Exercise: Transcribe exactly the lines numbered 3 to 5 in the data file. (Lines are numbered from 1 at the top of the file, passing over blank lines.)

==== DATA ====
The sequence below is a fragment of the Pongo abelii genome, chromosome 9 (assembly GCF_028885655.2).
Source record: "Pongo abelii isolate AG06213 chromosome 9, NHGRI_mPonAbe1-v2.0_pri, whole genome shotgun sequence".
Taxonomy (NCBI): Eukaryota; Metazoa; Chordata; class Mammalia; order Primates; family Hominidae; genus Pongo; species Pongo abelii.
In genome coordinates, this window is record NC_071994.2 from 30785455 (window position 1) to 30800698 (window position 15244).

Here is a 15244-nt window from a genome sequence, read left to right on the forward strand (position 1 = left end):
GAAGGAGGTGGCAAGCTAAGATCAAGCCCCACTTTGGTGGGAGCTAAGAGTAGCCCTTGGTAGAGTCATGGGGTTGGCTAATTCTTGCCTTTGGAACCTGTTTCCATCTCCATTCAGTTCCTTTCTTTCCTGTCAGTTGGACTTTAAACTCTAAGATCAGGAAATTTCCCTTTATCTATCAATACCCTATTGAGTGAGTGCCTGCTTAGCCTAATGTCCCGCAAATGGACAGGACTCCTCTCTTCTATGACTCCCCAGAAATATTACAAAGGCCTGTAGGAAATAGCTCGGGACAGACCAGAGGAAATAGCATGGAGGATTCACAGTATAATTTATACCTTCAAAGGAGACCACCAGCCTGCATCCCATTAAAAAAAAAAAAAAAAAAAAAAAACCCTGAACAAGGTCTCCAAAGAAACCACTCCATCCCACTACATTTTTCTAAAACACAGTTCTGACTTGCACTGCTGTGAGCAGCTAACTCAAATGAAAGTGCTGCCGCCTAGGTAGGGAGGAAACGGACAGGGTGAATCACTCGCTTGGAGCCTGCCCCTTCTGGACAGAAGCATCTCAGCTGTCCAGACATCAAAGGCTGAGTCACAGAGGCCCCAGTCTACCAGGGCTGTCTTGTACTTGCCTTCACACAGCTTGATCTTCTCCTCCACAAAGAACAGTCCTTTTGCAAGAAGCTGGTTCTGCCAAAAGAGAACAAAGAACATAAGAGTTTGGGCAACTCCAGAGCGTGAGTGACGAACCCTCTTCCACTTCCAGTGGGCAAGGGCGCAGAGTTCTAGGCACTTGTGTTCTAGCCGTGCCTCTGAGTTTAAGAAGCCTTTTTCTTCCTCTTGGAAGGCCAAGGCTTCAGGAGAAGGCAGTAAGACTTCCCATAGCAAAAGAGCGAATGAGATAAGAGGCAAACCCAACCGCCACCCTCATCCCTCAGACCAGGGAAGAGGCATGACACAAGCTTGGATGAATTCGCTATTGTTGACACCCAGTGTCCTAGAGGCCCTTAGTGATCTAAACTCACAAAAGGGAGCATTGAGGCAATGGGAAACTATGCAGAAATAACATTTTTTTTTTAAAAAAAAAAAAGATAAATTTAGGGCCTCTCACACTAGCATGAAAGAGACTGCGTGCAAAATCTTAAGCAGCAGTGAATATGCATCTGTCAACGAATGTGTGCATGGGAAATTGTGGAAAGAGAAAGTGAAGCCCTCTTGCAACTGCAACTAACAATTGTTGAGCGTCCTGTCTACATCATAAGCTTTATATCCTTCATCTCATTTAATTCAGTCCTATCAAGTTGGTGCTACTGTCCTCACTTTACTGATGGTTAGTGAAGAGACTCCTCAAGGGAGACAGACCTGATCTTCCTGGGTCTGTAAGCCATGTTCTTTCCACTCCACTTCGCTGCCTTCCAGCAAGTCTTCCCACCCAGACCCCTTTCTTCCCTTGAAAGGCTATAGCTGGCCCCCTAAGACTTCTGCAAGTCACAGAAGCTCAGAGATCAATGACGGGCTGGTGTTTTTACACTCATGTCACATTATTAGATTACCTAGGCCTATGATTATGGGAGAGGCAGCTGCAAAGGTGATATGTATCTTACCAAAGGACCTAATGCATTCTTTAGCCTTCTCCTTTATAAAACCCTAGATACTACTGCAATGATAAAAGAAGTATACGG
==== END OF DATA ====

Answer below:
Taxonomy (NCBI): Eukaryota; Metazoa; Chordata; class Mammalia; order Primates; family Hominidae; genus Pongo; species Pongo abelii.
In genome coordinates, this window is record NC_071994.2 from 30785455 (window position 1) to 30800698 (window position 15244).

Here is a 15244-nt window from a genome sequence, read left to right on the forward strand (position 1 = left end):